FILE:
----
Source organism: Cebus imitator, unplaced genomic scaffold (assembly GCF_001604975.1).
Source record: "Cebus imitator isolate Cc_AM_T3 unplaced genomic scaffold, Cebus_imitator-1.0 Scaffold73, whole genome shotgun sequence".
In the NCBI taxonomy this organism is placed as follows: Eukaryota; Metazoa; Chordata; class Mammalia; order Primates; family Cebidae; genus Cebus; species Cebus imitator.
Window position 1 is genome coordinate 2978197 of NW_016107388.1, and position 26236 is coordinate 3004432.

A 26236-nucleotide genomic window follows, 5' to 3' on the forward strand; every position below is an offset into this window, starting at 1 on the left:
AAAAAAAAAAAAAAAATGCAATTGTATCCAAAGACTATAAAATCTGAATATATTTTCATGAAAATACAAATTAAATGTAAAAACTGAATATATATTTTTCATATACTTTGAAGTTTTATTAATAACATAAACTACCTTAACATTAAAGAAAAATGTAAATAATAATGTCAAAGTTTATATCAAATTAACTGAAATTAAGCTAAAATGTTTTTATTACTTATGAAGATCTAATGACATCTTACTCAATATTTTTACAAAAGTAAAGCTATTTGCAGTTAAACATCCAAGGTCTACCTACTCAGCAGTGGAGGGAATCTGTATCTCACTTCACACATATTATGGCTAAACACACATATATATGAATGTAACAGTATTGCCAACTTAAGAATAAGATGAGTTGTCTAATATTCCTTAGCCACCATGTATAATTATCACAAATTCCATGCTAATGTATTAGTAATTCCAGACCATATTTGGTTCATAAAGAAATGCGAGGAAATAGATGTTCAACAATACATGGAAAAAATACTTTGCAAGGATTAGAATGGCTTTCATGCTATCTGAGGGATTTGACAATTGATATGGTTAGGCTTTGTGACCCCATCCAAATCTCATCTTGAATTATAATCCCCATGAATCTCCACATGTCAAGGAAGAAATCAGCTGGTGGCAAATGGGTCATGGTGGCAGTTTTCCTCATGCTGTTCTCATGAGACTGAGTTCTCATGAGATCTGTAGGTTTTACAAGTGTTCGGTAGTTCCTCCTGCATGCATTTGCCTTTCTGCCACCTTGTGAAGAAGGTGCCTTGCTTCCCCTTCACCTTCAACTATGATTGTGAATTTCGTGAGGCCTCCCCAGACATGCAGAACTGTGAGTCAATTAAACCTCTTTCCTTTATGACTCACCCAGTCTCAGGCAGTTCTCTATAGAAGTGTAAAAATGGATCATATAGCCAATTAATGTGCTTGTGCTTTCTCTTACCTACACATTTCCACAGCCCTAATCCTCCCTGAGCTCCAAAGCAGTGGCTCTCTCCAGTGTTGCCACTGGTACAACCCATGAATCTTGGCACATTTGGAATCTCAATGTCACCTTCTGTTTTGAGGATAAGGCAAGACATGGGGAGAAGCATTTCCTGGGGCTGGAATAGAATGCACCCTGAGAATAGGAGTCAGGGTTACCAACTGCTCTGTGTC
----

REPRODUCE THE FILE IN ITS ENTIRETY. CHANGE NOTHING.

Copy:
Source organism: Cebus imitator, unplaced genomic scaffold (assembly GCF_001604975.1).
Source record: "Cebus imitator isolate Cc_AM_T3 unplaced genomic scaffold, Cebus_imitator-1.0 Scaffold73, whole genome shotgun sequence".
In the NCBI taxonomy this organism is placed as follows: Eukaryota; Metazoa; Chordata; class Mammalia; order Primates; family Cebidae; genus Cebus; species Cebus imitator.
Window position 1 is genome coordinate 2978197 of NW_016107388.1, and position 26236 is coordinate 3004432.

A 26236-nucleotide genomic window follows, 5' to 3' on the forward strand; every position below is an offset into this window, starting at 1 on the left:
AAAAAAAAAAAAAAAATGCAATTGTATCCAAAGACTATAAAATCTGAATATATTTTCATGAAAATACAAATTAAATGTAAAAACTGAATATATATTTTTCATATACTTTGAAGTTTTATTAATAACATAAACTACCTTAACATTAAAGAAAAATGTAAATAATAATGTCAAAGTTTATATCAAATTAACTGAAATTAAGCTAAAATGTTTTTATTACTTATGAAGATCTAATGACATCTTACTCAATATTTTTACAAAAGTAAAGCTATTTGCAGTTAAACATCCAAGGTCTACCTACTCAGCAGTGGAGGGAATCTGTATCTCACTTCACACATATTATGGCTAAACACACATATATATGAATGTAACAGTATTGCCAACTTAAGAATAAGATGAGTTGTCTAATATTCCTTAGCCACCATGTATAATTATCACAAATTCCATGCTAATGTATTAGTAATTCCAGACCATATTTGGTTCATAAAGAAATGCGAGGAAATAGATGTTCAACAATACATGGAAAAAATACTTTGCAAGGATTAGAATGGCTTTCATGCTATCTGAGGGATTTGACAATTGATATGGTTAGGCTTTGTGACCCCATCCAAATCTCATCTTGAATTATAATCCCCATGAATCTCCACATGTCAAGGAAGAAATCAGCTGGTGGCAAATGGGTCATGGTGGCAGTTTTCCTCATGCTGTTCTCATGAGACTGAGTTCTCATGAGATCTGTAGGTTTTACAAGTGTTCGGTAGTTCCTCCTGCATGCATTTGCCTTTCTGCCACCTTGTGAAGAAGGTGCCTTGCTTCCCCTTCACCTTCAACTATGATTGTGAATTTCGTGAGGCCTCCCCAGACATGCAGAACTGTGAGTCAATTAAACCTCTTTCCTTTATGACTCACCCAGTCTCAGGCAGTTCTCTATAGAAGTGTAAAAATGGATCATATAGCCAATTAATGTGCTTGTGCTTTCTCTTACCTACACATTTCCACAGCCCTAATCCTCCCTGAGCTCCAAAGCAGTGGCTCTCTCCAGTGTTGCCACTGGTACAACCCATGAATCTTGGCACATTTGGAATCTCAATGTCACCTTCTGTTTTGAGGATAAGGCAAGACATGGGGAGAAGCATTTCCTGGGGCTGGAATAGAATGCACCCTGAGAATAGGAGTCAGGGTTACCAACTGCTCTGTGTC